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Description found in Archives

Royal Commission to Investigate Chinese and Japanese Immigration into British Columbia fonds [textual record]. 

Date(s)

1900-1902

Place of creation

No place, unknown, or undetermined

0.5 m of textual records

Scope and content

Fonds consists of a report on Japanese immigration, a report on Chinese immigration, transcripts of hearings held in British Columbia and on the West Coast of the United States.

Textual records
90: Open
Volume
from 1 to 3
90: Open
Archival reference no.
Former archival reference no.

Terms of use

Copyright belongs to the Crown.

Finding aid 33-148 is a handwritten file list. 33-148 (Paper)

Biography / Administrative history

The Royal Commission to Investigate Chinese and Japanese Immigration into British Columbia was established under Order in Council P.C. 2187, 21 September 1900, under An Act respecting Inquiries concerning Public Matters (R.S.C., 1886, c.114), and on the recommendation of the Secretary of State. The Commission was mandated to inquire into and report upon statements and representation indicated in Order in Council, P.C. 2187 dated 21 September 1900, to the effect that: the people and Legislature of British Columbia have made on the subject of Chinese and Japanese immigration into that Province; the action of the Government of British Columbia with regard to making the Chinese Immigration Act more restrictive by increasing the capitation tax and decreasing the number each vessel is permitted to carry, or that the importation of Chinese be prohibited; and the question as to whether the Japanese should be treated as the Chinese were, and whether or not they present the same objectionable characteristics as were alleged against the Chinese. The commissioners were Roger Conger Clute, Chairman; Daniel James Munn and Ralph Smith. In January 1901, Smith was replaced as Commissioner by Christopher Foley (Order in Council P.C. 56, 8 January 1901). The secretary was Francis J. Deane.

During the latter part of the nineteenth century, there was strong opposition from labour groups, politicians and residents of British Columbia to Chinese immigration. Many wanted it either severely restricted or to have Chinese excluded from entering Canada entirely. The British Columbia legislature tried to limit occupations open to orientals in the province. As early as 1878, it restricted the use of Chinese labour on public works. It also passed a number of other discriminatory acts against the Chinese but most of these were disallowed. Efforts to restrict or exclude Chinese from the province continued as petitions favouring an increase in the "head tax" on Chinese immigrants and for the passage of a Natal Act (a requirement that immigrants be literate in English) poured into Ottawa.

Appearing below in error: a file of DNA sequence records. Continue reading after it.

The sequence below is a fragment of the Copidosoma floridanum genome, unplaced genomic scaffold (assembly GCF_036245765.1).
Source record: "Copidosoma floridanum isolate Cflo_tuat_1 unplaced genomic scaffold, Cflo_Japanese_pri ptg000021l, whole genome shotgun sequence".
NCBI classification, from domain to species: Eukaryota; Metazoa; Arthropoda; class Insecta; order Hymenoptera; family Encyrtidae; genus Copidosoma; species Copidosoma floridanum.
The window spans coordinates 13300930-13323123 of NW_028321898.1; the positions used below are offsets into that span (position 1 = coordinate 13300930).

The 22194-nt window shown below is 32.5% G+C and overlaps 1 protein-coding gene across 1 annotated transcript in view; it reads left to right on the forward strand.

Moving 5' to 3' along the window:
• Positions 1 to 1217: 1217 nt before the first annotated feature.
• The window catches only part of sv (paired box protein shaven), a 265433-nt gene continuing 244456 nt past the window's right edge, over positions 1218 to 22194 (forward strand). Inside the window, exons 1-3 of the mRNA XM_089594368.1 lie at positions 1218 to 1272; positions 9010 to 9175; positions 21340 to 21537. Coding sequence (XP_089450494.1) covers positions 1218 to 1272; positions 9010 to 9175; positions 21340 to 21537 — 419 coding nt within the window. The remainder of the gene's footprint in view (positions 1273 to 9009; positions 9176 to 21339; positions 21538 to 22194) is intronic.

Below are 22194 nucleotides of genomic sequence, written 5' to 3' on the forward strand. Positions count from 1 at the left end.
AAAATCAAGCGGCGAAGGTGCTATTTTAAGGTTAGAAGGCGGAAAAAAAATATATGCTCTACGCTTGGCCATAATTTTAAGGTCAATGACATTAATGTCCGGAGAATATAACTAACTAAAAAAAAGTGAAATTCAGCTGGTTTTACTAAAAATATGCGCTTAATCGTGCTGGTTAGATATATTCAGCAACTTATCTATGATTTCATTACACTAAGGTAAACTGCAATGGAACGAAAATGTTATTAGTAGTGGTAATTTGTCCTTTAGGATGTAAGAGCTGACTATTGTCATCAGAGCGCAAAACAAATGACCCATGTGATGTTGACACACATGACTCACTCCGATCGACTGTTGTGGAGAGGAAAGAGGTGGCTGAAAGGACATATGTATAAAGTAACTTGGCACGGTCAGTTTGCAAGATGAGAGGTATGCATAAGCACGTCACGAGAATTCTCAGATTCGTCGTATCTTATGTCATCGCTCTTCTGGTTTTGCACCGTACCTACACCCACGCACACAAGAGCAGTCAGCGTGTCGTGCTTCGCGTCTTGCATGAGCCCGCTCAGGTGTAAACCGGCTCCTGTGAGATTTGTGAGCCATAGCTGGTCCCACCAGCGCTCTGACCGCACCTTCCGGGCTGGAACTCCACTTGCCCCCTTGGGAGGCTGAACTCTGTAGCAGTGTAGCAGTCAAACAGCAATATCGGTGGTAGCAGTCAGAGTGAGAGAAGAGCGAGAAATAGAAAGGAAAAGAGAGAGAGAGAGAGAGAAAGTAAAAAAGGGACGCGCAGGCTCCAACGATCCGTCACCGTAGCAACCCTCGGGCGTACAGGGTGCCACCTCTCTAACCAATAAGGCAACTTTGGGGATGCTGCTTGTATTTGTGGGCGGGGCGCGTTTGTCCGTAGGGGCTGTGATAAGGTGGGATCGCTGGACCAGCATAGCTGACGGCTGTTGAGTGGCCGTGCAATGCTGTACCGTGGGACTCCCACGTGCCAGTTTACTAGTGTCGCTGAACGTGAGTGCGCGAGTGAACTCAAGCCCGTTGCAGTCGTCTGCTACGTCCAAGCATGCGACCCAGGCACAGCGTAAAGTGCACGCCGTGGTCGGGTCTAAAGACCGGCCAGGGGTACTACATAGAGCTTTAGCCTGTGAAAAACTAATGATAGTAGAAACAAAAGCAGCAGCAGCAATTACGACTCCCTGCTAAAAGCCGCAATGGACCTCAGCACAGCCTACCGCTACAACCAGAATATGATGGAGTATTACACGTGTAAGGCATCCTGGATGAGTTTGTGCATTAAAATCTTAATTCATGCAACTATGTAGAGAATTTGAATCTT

In 1900, complaints were also made to Ottawa against Japanese immigration to British Columbia. In the first four months of that year 4,669 Japanese and 1,325 Chinese landed in the province. This influx of Asians caused considerable dissatisfaction among the working classes who feared that the job market would become overcrowded by cheap labour from both China and Japan. The federal government was especially reluctant to restrict the entry of Japanese to Canada because such a step was counter to Imperial policy. The Government of Canada did, however, pass the Chinese Immigration Act (63-64, Vict. c.32, 1900). It limited the number of Chinese who might be brought to Canada to one person for every 50 tons of cargo, and increased the "head tax" from 0 to 00. On 14 June 1900, when Prime Minister Laurier introduced the Chinese Immigration Act in the House of Commons, he made it clear that the Government of Canada would establish a commission to investigate complaints against both Chinese and Japanese immigration (see Harry Con, et. al., From China to Canada: A History of the Chinese Communities in Canada, Toronto, McClelland and Stewart, 1982, p. 82 and House of Commons, Debates, 14 June 1900, pp. 7408-7409).

Hearings of the commission were held in Victoria, Nanamio, Union, Vancouver, New Westminster, Kamloops, Vernon, Revelstoke, Rossland, Nelson, Sandon and Kaslo from 13 March 1901 to 31 May 1901. The Commissioners also visited canneries, lumber mills and other industries, on the west coast of the United States, including Seattle, Fairhaven, Whatcom, Portland and San Francisco, where large numbers of orientals were employed. RG33-145 General Inventory

Additional information

The commission's report, Part I (Chinese Immigration) was dated 18 February 1902.

The commission's report, Part II (Japanese Immigration) was dated 8 March 1902.

The report was tabled in the House of Commons on 14 April 1902 as Sessional Paper No. 54, 1902. It was printed as: Report of the Royal Commission on Chinese and Japanese Immigration, Ottawa, King's Printer, 1902, xiv, 430 p. The report includes transcripts of evidence of the Commission.

For more information about royal commissions, researchers should consult: Records of Federal Royal Commissions (RG 33) / James Murray Whalen. -- (General inventory series / Government Archives Division). -- Ottawa : National Archives of Canada, 1990).

Source of title
Order in Council PC 2187, 21 September 1900.

Accruals
No further accruals are expected.

Government

Other system control no.

Related control no.

1. 1987-88/150 GAD
2. RG33-145